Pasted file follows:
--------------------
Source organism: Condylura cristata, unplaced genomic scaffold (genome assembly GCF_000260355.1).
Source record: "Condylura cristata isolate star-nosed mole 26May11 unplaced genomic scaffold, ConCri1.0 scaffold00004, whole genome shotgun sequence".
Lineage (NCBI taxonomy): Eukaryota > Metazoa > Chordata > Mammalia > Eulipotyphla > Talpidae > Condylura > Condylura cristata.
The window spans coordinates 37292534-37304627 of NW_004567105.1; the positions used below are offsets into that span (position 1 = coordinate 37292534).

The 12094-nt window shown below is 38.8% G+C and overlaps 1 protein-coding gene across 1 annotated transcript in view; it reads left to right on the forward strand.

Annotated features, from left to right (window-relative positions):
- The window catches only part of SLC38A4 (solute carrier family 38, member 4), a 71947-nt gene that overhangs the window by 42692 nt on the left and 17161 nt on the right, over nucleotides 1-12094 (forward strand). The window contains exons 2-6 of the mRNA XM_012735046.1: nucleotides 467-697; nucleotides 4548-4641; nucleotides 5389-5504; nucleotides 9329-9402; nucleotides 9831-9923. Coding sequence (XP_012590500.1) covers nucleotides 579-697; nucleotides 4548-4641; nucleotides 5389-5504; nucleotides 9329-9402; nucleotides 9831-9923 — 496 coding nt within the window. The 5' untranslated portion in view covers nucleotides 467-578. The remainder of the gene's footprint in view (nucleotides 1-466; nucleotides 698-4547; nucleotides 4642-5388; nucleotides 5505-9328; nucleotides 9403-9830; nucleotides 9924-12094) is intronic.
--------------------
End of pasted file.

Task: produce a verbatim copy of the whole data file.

Source organism: Condylura cristata, unplaced genomic scaffold (genome assembly GCF_000260355.1).
Source record: "Condylura cristata isolate star-nosed mole 26May11 unplaced genomic scaffold, ConCri1.0 scaffold00004, whole genome shotgun sequence".
Lineage (NCBI taxonomy): Eukaryota > Metazoa > Chordata > Mammalia > Eulipotyphla > Talpidae > Condylura > Condylura cristata.
The window spans coordinates 37292534-37304627 of NW_004567105.1; the positions used below are offsets into that span (position 1 = coordinate 37292534).

The 12094-nt window shown below is 38.8% G+C and overlaps 1 protein-coding gene across 1 annotated transcript in view; it reads left to right on the forward strand.

Annotated features, from left to right (window-relative positions):
- The window catches only part of SLC38A4 (solute carrier family 38, member 4), a 71947-nt gene that overhangs the window by 42692 nt on the left and 17161 nt on the right, over nucleotides 1-12094 (forward strand). The window contains exons 2-6 of the mRNA XM_012735046.1: nucleotides 467-697; nucleotides 4548-4641; nucleotides 5389-5504; nucleotides 9329-9402; nucleotides 9831-9923. Coding sequence (XP_012590500.1) covers nucleotides 579-697; nucleotides 4548-4641; nucleotides 5389-5504; nucleotides 9329-9402; nucleotides 9831-9923 — 496 coding nt within the window. The 5' untranslated portion in view covers nucleotides 467-578. The remainder of the gene's footprint in view (nucleotides 1-466; nucleotides 698-4547; nucleotides 4642-5388; nucleotides 5505-9328; nucleotides 9403-9830; nucleotides 9924-12094) is intronic.